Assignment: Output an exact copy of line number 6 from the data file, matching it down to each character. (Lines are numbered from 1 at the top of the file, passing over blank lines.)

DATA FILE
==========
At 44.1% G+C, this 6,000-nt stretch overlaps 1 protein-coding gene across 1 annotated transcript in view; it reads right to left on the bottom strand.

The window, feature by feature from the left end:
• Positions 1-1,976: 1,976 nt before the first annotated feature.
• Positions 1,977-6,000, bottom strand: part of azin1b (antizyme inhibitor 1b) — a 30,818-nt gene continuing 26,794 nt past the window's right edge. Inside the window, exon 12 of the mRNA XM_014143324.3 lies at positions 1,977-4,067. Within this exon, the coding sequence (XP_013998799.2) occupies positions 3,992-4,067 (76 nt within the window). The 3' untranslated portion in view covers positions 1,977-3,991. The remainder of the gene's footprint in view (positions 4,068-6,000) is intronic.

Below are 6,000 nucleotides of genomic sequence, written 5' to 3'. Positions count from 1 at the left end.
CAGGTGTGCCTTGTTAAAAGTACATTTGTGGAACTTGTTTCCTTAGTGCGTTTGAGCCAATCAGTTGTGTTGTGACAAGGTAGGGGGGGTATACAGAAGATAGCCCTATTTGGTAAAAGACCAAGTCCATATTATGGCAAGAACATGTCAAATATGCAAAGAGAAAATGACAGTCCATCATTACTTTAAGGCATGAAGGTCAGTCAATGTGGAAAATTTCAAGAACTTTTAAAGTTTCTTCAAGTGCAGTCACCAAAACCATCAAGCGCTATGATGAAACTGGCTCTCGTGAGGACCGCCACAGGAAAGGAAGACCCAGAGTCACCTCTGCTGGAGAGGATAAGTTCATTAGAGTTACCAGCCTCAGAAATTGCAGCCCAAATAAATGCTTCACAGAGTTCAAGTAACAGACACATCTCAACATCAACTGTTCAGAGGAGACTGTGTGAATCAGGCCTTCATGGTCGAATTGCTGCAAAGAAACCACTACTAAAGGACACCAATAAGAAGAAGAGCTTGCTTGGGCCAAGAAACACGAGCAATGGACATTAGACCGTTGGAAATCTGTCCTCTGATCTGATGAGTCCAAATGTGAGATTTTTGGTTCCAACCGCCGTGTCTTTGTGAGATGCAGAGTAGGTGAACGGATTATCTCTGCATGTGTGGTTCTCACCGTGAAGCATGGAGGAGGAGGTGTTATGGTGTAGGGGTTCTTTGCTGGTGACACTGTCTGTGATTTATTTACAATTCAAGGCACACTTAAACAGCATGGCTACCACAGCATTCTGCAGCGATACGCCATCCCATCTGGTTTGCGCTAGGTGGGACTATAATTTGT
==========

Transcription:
CAGGTGTGCCTTGTTAAAAGTACATTTGTGGAACTTGTTTCCTTAGTGCGTTTGAGCCAATCAGTTGTGTTGTGACAAGGTAGGGGGGGTATACAGAAGATAGCCCTATTTGGTAAAAGACCAAGTCCATATTATGGCAAGAACATGTCAAATATGCAAAGAGAAAATGACAGTCCATCATTACTTTAAGGCATGAAGGTCAGTCAATGTGGAAAATTTCAAGAACTTTTAAAGTTTCTTCAAGTGCAGTCACCAAAACCATCAAGCGCTATGATGAAACTGGCTCTCGTGAGGACCGCCACAGGAAAGGAAGACCCAGAGTCACCTCTGCTGGAGAGGATAAGTTCATTAGAGTTACCAGCCTCAGAAATTGCAGCCCAAATAAATGCTTCACAGAGTTCAAGTAACAGACACATCTCAACATCAACTGTTCAGAGGAGACTGTGTGAATCAGGCCTTCATGGTCGAATTGCTGCAAAGAAACCACTACTAAAGGACACCAATAAGAAGAAGAGCTTGCTTGGGCCAAGAAACACGAGCAATGGACATTAGACCGTTGGAAATCTGTCCTCTGATCTGATGAGTCCAAATGTGAGATTTTTGGTTCCAACCGCCGTGTCTTTGTGAGATGCAGAGTAGGTGAACGGATTATCTCTGCATGTGTGGTTCTCACCGTGAAGCATGGAGGAGGAGGTGTTATGGTGTAGGGGTTCTTTGCTGGTGACACTGTCTGTGATTTATTTACAATTCAAGGCACACTTAAACAGCATGGCTACCACAGCATTCTGCAGCGATACGCCATCCCATCTGGTTTGCGCTAGGTGGGACTATAATTTGT